Obama's federal debt dwarfs Reagan's

The Washington Post has an article with the following claim:

Obama's term isn't over, but it is hard to believe he could increase the debt by as large a percentage as Ronald Reagan did.

To arrive at this spurious conclusion, the Post apparently used non-inflation adjusted, non-seasonally adjusted raw total federal debt data from the Federal Reserve, and then proceeded to ignore normalization to either the size of the economy or population, and calculated the percent increase in this metric between January 1, 2009 and the latest data as of July 1, 2014 for Obama as compared to the percent increase between January 1, 1981 and January 1, 1989 for Reagan.

Using this intellectually flawed approach, one arrives at numbers of a 184-percent increase under Reagan and a 60-percent increase under Obama.

The absolute nominal value of the U.S. federal debt has no meaning whatsoever.  It is an effectively useless statistic.  By the Post's logic, having debt increase by 300 percent from $1 to $3 would be less desirable than having debt increase by 50 percent from $10 trillion to $15 trillion.  Factor in higher rates of  population growth, inflation, and economic growth under Reagan versus Obama, and it becomes obvious that nominal total debt comparisons are meaningless.  Let us not forget that real GDP growth in 1984 was 7.3 percent; the next-highest value since was just 4.7 percent in 1999.

The best metric is normalization to the size of the economy.  As is clear from the figure below, under Reagan the federal debt increased from 30.8 percent of GDP in January 1981 to 49.6 percent of GDP in January 1989, for a total increase of 18.8 percent of GDP.  By comparison, the federal debt under Obama has increased from 77.4 percent of GDP in January 2009 up to 101.3 percent of GDP as of the latest data release in July 2014, for a total increase of 23.9 percent.

Consequently, in order for Obama's debt increase to be no larger than Reagan's, Obama would need to reduce the federal debt by 5.1 percent of GDP between now and January 2017.

The other valid comparison is to look at per capita federal debt in constant dollar terms.  We can get at this number by multiplying the federal debt as a percentage of GDP (shown above) by real GDP in chained 2009 dollars and then dividing by the population. Via this approach, Reagan increased the real per capita federal debt by $8,584, whereas Obama has already increased the real per capita federal debt by $15,177.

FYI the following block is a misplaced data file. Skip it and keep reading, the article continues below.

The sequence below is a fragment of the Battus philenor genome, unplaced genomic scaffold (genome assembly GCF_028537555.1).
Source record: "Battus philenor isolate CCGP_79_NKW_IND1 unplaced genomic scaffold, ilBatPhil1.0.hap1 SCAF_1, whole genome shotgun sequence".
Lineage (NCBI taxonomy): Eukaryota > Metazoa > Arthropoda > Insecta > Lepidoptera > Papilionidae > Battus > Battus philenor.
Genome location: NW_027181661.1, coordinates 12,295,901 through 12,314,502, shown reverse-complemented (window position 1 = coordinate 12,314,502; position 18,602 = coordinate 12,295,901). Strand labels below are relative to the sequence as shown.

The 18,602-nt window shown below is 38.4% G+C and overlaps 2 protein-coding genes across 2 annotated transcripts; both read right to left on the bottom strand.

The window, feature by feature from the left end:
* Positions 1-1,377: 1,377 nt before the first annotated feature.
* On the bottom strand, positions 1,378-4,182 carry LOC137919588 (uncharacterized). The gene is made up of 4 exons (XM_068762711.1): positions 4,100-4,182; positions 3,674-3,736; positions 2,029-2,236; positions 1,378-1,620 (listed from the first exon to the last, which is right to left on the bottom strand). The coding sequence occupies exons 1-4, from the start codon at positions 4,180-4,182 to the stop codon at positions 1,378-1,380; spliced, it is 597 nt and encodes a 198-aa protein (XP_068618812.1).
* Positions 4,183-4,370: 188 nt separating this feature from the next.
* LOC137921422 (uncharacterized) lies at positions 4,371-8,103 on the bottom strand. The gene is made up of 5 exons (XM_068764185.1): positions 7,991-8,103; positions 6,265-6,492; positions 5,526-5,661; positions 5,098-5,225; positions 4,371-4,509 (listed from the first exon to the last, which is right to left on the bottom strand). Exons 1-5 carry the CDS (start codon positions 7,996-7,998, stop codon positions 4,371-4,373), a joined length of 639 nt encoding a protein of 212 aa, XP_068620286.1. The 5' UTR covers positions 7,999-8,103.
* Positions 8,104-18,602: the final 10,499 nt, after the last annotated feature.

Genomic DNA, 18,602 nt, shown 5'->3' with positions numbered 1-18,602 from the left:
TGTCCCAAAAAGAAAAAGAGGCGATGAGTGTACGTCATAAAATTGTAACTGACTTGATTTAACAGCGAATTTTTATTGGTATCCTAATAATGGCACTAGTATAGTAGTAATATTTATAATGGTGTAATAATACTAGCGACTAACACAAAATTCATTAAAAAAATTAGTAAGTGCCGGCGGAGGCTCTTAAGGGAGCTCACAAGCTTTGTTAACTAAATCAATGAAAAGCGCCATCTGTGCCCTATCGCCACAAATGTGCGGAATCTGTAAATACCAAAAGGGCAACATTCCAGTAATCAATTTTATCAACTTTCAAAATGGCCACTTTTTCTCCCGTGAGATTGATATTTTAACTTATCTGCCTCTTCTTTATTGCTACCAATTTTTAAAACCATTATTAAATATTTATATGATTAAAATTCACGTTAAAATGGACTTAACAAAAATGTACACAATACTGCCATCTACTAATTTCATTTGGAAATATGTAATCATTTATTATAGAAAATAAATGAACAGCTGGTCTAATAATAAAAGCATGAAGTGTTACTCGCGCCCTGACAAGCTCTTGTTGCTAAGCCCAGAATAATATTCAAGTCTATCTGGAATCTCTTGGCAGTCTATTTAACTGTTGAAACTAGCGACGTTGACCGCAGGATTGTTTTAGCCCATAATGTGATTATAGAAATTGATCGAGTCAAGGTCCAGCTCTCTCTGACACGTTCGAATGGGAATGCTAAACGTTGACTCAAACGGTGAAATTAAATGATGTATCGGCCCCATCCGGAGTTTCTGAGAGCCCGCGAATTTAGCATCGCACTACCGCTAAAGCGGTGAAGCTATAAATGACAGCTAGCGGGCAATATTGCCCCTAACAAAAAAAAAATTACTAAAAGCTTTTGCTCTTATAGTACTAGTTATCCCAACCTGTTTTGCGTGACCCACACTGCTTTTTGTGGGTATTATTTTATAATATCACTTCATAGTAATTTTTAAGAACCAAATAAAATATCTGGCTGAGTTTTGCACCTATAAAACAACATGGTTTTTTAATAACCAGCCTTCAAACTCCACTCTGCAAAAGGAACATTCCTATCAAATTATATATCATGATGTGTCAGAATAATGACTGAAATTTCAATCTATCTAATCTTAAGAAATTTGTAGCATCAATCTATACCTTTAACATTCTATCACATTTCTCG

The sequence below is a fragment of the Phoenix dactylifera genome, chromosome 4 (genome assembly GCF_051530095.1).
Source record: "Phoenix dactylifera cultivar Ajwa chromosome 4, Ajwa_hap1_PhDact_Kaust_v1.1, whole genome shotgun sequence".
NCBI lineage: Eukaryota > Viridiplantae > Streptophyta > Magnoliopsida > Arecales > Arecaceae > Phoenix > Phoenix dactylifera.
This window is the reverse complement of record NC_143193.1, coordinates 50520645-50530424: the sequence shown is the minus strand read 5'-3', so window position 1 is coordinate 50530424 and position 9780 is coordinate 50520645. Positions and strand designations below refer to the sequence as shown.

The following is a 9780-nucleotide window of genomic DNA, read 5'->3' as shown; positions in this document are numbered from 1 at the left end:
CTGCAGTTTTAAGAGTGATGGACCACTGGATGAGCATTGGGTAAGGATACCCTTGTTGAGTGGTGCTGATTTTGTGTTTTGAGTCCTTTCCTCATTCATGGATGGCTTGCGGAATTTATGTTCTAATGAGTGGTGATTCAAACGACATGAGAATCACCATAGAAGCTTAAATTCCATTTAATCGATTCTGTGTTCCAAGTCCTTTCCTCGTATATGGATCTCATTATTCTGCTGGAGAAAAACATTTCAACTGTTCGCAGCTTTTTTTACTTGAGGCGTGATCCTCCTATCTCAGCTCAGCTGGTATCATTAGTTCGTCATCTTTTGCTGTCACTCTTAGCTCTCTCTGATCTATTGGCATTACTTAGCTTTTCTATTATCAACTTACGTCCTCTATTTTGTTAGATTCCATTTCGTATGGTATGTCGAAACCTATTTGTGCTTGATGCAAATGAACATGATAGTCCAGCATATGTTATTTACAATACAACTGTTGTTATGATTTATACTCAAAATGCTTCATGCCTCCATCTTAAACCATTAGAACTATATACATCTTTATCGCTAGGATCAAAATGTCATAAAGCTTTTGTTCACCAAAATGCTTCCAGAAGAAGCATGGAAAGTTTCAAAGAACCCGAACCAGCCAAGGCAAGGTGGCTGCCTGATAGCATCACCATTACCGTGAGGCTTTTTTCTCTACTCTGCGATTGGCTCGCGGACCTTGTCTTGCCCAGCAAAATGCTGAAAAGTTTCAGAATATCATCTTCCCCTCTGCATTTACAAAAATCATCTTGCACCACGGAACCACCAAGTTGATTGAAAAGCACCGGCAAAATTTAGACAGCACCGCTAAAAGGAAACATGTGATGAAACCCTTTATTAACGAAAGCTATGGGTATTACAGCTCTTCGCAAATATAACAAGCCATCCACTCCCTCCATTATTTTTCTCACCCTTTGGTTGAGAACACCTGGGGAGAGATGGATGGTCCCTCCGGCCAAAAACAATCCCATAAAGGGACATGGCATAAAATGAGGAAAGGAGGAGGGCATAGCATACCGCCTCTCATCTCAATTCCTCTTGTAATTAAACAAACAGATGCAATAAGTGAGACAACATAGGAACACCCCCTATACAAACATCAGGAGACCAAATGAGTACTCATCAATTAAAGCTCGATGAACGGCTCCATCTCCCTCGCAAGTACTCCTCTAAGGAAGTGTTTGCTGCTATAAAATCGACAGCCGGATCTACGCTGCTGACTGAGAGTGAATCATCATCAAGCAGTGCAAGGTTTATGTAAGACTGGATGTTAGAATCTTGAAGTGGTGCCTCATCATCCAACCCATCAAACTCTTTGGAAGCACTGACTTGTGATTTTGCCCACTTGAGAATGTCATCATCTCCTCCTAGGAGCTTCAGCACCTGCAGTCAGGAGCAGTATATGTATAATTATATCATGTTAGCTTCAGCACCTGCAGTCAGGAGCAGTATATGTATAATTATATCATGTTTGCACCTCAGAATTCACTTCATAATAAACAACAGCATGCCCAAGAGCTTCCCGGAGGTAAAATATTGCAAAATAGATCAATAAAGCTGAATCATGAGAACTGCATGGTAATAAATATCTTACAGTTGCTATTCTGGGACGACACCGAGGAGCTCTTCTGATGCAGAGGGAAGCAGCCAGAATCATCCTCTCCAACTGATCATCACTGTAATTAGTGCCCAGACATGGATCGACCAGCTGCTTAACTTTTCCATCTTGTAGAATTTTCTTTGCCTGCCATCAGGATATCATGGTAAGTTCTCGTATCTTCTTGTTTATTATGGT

Whichever way you look at it, Obama has already increased the federal debt far more than Reagan ever did.

The Washington Post has an article with the following claim:

Obama's term isn't over, but it is hard to believe he could increase the debt by as large a percentage as Ronald Reagan did.

To arrive at this spurious conclusion, the Post apparently used non-inflation adjusted, non-seasonally adjusted raw total federal debt data from the Federal Reserve, and then proceeded to ignore normalization to either the size of the economy or population, and calculated the percent increase in this metric between January 1, 2009 and the latest data as of July 1, 2014 for Obama as compared to the percent increase between January 1, 1981 and January 1, 1989 for Reagan.

Using this intellectually flawed approach, one arrives at numbers of a 184-percent increase under Reagan and a 60-percent increase under Obama.

The absolute nominal value of the U.S. federal debt has no meaning whatsoever.  It is an effectively useless statistic.  By the Post's logic, having debt increase by 300 percent from $1 to $3 would be less desirable than having debt increase by 50 percent from $10 trillion to $15 trillion.  Factor in higher rates of  population growth, inflation, and economic growth under Reagan versus Obama, and it becomes obvious that nominal total debt comparisons are meaningless.  Let us not forget that real GDP growth in 1984 was 7.3 percent; the next-highest value since was just 4.7 percent in 1999.

The best metric is normalization to the size of the economy.  As is clear from the figure below, under Reagan the federal debt increased from 30.8 percent of GDP in January 1981 to 49.6 percent of GDP in January 1989, for a total increase of 18.8 percent of GDP.  By comparison, the federal debt under Obama has increased from 77.4 percent of GDP in January 2009 up to 101.3 percent of GDP as of the latest data release in July 2014, for a total increase of 23.9 percent.

Consequently, in order for Obama's debt increase to be no larger than Reagan's, Obama would need to reduce the federal debt by 5.1 percent of GDP between now and January 2017.

The other valid comparison is to look at per capita federal debt in constant dollar terms.  We can get at this number by multiplying the federal debt as a percentage of GDP (shown above) by real GDP in chained 2009 dollars and then dividing by the population. Via this approach, Reagan increased the real per capita federal debt by $8,584, whereas Obama has already increased the real per capita federal debt by $15,177.

Whichever way you look at it, Obama has already increased the federal debt far more than Reagan ever did.